Author – Todd Woofenden
Although there are countless different models of wood stoves, there are relatively few basic types of stoves, and the mechanical problems they experience are similar. Your first step in caring for your stove is to read your owner’s manual for specific information on your model of stove. If you don’t have a manual, look for a label on the back of your stove that identifies the manufacturer and model, (or snap a photo of it if you can’t find any label) and go to your local stove shop. You may be able to purchase a manual.
Here we will discuss some of the basic categories of problems you might experience, and what to do about them. We will cover:
- Damper malfunction
- Broken/stuck/loose handles
- Warped or broken parts
- Cracked or broken glass
- Worn or missing gaskets
- Malfunctioning catalytic combustors
- Poor performance
Cracked or warped metal components of a woodstove
The metal plates on the inside of the stove are there to protect the outside of the stove from damage. If any of the burn plates becomes cracked or badly warped, replace it. It is a lot cheaper than replacing the whole stove down the road!
If an exterior part of the stove shows warping or cracks, you have a more serious condition. If you are up for a challenge and you have a good workshop, buy the replacement parts you need at your local stove shop, make sure you have an exploded diagram, and rebuild the stove. Be aware that it is never as easy as it looks! Those metal plates have been heated and cooled for a long time, and they won’t always go back together again easily. You can also have an expert do the rebuild for you. Check at your local stove shop for details.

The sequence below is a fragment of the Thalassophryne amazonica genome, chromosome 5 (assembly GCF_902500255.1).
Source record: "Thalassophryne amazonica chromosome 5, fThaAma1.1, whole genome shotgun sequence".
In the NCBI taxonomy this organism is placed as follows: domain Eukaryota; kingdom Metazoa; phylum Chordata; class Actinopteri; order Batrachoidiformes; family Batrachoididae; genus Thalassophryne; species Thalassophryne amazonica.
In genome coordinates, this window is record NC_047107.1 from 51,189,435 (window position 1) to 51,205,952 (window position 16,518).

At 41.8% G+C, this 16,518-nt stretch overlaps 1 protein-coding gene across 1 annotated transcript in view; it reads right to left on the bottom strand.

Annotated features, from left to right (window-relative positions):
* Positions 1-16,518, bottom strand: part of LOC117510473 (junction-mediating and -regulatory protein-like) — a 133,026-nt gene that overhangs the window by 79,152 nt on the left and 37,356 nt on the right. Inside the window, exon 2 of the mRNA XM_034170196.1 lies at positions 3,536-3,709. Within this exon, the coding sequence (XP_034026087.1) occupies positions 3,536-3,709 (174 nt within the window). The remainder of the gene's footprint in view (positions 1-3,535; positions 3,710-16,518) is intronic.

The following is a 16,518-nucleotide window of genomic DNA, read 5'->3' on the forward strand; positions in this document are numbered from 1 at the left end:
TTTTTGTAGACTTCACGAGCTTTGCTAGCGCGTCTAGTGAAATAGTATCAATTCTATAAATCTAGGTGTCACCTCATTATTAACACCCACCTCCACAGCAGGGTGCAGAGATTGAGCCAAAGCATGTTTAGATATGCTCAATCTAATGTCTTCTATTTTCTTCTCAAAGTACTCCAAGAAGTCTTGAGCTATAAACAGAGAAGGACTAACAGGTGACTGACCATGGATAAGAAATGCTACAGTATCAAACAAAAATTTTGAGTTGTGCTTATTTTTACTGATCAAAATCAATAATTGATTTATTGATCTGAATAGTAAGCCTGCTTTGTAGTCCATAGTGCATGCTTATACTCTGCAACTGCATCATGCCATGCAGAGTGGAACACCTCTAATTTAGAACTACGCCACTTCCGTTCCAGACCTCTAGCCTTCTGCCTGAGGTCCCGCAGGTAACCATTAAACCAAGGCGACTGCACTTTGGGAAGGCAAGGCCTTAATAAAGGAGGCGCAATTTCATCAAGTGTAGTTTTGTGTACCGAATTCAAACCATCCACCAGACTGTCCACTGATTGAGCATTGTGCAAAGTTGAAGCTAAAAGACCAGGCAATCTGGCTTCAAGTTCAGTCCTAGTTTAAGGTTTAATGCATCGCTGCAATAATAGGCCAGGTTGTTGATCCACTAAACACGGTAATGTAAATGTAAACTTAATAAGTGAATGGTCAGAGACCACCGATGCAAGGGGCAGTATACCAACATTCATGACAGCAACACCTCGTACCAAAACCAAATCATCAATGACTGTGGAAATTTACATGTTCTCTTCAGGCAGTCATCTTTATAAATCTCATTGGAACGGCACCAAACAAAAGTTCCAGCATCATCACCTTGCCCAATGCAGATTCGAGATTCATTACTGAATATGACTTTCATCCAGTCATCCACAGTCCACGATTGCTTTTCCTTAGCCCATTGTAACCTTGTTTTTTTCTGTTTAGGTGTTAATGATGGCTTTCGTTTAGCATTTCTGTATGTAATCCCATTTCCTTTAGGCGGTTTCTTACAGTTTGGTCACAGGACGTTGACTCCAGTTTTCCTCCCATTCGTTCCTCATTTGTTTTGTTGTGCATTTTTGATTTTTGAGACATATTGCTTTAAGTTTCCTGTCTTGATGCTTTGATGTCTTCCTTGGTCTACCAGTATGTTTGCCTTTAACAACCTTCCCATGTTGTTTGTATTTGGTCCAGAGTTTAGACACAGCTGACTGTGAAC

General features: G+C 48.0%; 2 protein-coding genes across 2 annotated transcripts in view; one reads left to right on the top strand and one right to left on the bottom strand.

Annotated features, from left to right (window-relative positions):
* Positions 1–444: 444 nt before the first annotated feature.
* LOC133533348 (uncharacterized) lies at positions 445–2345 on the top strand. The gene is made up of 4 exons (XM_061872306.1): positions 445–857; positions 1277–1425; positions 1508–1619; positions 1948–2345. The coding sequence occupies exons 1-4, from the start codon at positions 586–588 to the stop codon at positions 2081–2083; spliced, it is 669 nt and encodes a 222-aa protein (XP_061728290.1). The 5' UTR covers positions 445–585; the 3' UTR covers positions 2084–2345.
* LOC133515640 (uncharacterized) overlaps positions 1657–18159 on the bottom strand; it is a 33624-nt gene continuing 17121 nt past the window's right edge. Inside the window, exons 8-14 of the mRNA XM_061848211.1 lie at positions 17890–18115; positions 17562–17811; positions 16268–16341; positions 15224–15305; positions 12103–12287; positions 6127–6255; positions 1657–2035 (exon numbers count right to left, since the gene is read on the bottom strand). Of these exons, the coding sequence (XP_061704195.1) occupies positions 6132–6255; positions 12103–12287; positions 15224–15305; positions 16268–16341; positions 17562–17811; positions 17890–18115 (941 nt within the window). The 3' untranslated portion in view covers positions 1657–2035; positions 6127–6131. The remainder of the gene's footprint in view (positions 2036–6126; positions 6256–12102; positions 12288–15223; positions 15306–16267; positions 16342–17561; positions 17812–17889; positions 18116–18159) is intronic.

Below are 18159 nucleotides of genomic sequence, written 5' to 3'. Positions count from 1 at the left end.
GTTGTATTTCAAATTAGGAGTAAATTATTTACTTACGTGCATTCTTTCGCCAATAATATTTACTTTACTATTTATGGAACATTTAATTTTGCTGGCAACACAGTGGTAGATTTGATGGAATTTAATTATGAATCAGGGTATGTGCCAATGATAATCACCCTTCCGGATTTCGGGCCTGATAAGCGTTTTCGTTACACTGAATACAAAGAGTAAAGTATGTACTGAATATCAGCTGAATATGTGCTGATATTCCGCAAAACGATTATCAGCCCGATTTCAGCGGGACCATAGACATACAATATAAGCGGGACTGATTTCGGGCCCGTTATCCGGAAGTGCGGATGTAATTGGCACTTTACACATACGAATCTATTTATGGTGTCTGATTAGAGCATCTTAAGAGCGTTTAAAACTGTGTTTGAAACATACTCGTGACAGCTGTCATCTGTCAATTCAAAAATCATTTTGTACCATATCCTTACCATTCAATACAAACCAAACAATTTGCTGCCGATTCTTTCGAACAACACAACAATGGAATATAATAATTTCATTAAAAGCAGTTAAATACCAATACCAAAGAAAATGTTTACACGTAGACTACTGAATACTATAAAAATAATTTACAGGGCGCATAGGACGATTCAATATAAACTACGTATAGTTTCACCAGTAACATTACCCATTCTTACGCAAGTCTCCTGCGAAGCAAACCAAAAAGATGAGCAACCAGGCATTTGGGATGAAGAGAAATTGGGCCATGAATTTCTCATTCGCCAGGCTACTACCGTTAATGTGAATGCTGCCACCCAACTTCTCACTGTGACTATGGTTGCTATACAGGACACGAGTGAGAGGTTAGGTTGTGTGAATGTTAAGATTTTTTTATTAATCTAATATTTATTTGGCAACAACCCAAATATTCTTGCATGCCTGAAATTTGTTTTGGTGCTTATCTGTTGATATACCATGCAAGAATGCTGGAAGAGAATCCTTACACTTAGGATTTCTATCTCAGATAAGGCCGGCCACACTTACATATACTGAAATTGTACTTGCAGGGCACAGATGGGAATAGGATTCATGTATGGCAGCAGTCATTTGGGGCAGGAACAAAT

If the damage is severe, or if the stove is fairly old, maybe it is time to upgrade to a new, more efficient model. You will be amazed at the cleanliness, ease of use, and low wood consumption that a new stove will offer.
Cracked or broken fire bricks or refractory panels
Many stoves are lined with fire bricks or refractory panels. Minor cracks are generally no problem, as long as the bricks stay together. But if they are badly cracked and start to fall apart, it is time to replace them. Many stoves use standard fire bricks that are readily available at your local stove shop. Others have specially-designed bricks or refractory panels that may need to be ordered.
If you don’t want to do the job yourself, ask your chimney professional to do the job for you.
~ Todd Woofenden